As a partner at Davis Wright Tremaine LLP, Kelli L. Sager regularly represents media outlets requesting access to proceedings in high-profile trials. Selina MacLaren recently joined Davis Wright’s media group after completing a fellowship with the Reporters Committee for Freedom of the Press.
When one thinks about First Amendment rights, “speech” typically is the first thing that comes to mind. But particularly in light of current events, the constitutional right of access to court proceedings and records that derive from the First Amendment are more important than ever.
Case in point: On April 16, 2018, Davis Wright partner Robert Balin went to court for a hearing involving a search warrant executed against President Trump’s personal attorney, Michael Cohen. When it appeared that the judge was going to keep the identity of one of Mr. Cohen’s clients secret, Rob politely interrupted, and with the judge’s permission, argued on behalf of the public and press that the First Amendment right of access to court proceedings required the information to be publicly disclosed. His arguments were not novel – media lawyers across the country regularly argue for these kinds of access rights – but unlike the average civil or criminal case, the public’s interest in this case is far more fundamental, given the individuals and allegations involved. When the judge agreed that the information could not be kept secret – and Mr. Cohen’s client was revealed to be Fox News personality Sean Hannity, an ardent supporter of the President – there were audible gasps from the spectators. As NPR’s Miles Parks put it, “[a]ll the air got sucked out of the room.”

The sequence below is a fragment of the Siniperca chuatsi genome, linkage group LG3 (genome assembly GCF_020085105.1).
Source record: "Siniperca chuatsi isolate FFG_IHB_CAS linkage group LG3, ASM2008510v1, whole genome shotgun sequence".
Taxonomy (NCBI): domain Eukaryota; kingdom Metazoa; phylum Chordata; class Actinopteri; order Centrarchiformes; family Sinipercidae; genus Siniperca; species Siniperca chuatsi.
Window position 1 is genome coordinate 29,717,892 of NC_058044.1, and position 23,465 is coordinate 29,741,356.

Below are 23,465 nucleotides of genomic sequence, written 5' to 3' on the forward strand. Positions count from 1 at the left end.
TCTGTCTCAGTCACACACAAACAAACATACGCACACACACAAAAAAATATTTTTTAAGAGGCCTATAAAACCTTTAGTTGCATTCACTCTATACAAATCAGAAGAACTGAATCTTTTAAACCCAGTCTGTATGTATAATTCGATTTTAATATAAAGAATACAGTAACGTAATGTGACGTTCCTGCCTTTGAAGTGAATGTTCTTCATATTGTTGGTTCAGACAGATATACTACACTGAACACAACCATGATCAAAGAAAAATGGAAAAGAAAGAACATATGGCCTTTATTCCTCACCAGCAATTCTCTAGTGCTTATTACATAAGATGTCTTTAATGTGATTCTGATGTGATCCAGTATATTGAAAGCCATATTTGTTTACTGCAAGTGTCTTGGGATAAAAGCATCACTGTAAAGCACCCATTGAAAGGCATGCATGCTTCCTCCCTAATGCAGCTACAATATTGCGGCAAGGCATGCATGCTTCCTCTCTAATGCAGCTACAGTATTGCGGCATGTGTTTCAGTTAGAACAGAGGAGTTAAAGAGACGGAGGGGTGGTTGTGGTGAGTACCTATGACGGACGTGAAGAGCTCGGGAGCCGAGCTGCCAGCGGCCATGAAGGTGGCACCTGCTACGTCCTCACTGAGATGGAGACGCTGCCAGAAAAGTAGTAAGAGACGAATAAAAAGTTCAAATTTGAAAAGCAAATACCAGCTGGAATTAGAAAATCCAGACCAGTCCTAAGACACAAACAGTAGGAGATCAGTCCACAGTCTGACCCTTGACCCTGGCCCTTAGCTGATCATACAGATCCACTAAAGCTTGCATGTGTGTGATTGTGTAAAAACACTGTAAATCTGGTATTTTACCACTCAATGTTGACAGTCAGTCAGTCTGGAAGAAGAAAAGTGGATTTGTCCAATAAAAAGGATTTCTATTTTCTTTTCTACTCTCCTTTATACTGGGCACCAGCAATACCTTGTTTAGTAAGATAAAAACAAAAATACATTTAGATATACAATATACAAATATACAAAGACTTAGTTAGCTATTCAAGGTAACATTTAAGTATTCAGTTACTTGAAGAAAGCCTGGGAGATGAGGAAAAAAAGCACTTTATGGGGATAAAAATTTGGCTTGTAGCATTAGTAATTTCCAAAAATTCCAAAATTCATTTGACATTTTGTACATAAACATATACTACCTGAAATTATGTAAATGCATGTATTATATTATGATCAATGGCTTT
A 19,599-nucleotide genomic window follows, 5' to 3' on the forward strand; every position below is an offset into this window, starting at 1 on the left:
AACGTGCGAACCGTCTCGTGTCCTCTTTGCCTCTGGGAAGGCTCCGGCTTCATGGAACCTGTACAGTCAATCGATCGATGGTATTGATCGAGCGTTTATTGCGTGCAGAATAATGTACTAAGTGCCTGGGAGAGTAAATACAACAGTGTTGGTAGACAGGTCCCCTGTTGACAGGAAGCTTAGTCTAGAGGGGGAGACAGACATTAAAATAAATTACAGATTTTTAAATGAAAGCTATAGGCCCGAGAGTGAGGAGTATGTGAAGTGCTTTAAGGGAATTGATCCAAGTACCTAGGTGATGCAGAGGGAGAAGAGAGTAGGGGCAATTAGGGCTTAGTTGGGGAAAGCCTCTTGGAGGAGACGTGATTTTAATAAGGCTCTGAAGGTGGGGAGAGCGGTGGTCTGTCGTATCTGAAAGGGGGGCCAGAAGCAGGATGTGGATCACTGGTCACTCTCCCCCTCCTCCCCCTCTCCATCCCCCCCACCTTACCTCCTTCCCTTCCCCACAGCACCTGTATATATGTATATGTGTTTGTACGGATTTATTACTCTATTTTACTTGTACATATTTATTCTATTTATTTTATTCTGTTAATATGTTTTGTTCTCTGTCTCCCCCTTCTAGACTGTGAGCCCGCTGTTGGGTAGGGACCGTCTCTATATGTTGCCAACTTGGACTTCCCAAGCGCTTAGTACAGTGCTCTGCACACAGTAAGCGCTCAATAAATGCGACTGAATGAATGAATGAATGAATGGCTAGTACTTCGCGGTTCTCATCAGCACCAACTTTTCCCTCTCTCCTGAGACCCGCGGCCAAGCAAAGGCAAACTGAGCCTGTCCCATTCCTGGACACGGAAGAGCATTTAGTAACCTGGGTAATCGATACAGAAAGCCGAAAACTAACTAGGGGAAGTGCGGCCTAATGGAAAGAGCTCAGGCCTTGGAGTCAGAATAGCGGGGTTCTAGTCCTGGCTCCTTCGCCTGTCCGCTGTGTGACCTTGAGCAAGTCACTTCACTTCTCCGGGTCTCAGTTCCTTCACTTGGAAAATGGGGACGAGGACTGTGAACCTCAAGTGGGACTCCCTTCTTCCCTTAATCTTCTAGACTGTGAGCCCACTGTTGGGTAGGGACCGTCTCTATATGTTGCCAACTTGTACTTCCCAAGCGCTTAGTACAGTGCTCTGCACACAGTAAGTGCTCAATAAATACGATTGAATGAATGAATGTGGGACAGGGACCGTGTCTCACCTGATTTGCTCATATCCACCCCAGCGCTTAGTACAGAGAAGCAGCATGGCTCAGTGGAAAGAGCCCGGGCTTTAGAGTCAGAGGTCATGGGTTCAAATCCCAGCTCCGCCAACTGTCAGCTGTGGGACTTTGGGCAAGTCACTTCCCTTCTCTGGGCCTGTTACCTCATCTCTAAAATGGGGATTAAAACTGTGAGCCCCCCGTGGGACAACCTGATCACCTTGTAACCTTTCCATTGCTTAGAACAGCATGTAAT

The court proceedings involving Mr. Cohen are only one of many civil and criminal matters now playing out in courtrooms across the country, as President Trump’s former and current associates are criminally prosecuted (like Paul Manafort), subjected to government investigations (like Mr. Cohen), or sued civilly (like former RNC Chair Elliott Broidy). Even the President himself is engaged in litigation, both as a defendant and as a plaintiff.
Imagine if all of these proceedings were taking place behind closed doors, where the public had no idea what was taking place until a result was announced (if it was announced at all). History teaches us that such secrecy sows public mistrust and allows abuses of power, while openness promotes public understanding and acceptance of the adjudicative process. This unique – perhaps unprecedented – moment in history reinforces the critical importance of constitutional rights of access, and presents both a challenge and an opportunity for the media to vigorously advocate for these rights.
The Constitutional Right of Access